Hair Sculptor And Visual Artist Joanne Petit-Frere On Her Artistry And Basquiat
Astonishing, vertigo-inducing, mouth-dropping would be some of the words to describe the work of hair sculptor and visual artist Joanne Petit-Frere. Born in Brooklyn to Haitian parents, Petit-Frere is doing to hair, what the famed graffiti artist Jean-Michel Basquiat did with paint and crayons.
Her hair creations are clearly influenced by East and West Africa, and 18th Century Europe. But they are also bring to mind street art, with just a hint of Bohemian.
One of Petit-Frere’s most creative collaborations is with the afro-funk-R&B group Les Nubians. Petit-Frere concocted a design for the members—Helene and Celia Faussart—that’s very avant-garde, but at the same time does not totally deviate from their Afrocentric style.
You coined a word Comotroovaysa for your creations. COMOTROOVAYSA was a jewelry project with dear friends of mine—the artists Eric N. Mack and Tomashi Jackson along with Nia K. Evans, who co-founded the project with me.
How did you get started in jewelry sculpting? Experimentation really. It all started with a conversation I had with Nia. I had some material and we decided to go for it. We wanted to explore options in ornamenting with different material.
What was it like growing up with Haitian parents? Constricting and liberating. Beautiful. As I grow older, I understand both our similar and different mentalities and the gifts in and between those spaces.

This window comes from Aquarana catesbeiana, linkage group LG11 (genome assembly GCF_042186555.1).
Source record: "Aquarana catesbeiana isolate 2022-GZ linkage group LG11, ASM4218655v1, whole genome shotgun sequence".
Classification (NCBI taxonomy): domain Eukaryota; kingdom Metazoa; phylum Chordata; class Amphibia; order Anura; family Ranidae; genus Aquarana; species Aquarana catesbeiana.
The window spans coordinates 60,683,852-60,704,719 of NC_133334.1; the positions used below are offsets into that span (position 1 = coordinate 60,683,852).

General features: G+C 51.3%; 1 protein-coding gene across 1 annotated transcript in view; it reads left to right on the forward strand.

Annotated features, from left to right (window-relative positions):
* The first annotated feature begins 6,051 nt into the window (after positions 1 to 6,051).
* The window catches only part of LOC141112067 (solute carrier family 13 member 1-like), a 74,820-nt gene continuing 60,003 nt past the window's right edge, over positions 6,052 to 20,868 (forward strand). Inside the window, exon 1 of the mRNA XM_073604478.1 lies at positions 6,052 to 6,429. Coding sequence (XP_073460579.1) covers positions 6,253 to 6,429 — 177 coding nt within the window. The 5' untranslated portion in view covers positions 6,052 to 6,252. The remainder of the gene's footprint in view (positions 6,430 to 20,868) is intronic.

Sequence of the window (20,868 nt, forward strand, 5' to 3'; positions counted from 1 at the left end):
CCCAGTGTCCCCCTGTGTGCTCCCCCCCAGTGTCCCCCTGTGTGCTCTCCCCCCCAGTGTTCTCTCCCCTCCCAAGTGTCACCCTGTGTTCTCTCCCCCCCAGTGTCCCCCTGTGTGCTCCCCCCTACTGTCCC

In one past interview, you said that your parents don’t necessarily approve of your career choice? This is true.
As grown-ups, people learn that it’s okay to be different. To be unique. Growing up, did you want to be like the other kids? I did. Naturally, I wanted to emulate those I admired. There were a few.
When was the last time you visited Haiti? Sadly, when I was two.
Where do you get most of your inspiration from? Nature.
What would you say to someone who wants to follow in your footsteps? Work hard and follow your heart. There always room for a change.
One of the things you do through your work is to challenge what is attractive, what is beautiful. Did you feel beautiful growing up? I was—am—awkward but yes.
I was surprised and definitely excited to see that Les Nubians were among those who you’ve worked with. Through collaborator, Delphine Diallo. The ladies are amazing to work with. It’s always a beautiful and fruitful experience.
I noticed that a lot of projects have French names. Has Haitian culture had a bearing on your style, you think? Absolutely. Haiti was colonized by the French and I have a French last name – I’m interested in the space before-hand. The work also serves as a pilgrimage of my own history.
What can you tell us about Tressé Agoche your design project? It’s an exploration and experiment with ornamentation of hair – in particular to braiding. I use the braid alternatively to honor history while using it to push boundaries of possibilities in value.
When I first found out about you, I couldn’t help but think of some of the Jean-Michel Basquiat paintings for some reason. Were you influenced by him? Not consciously but I do feel a connection. We both having Haitian roots, are Capricorns and avid learners – his spirit lives on. I hope that I may also participate in his vision.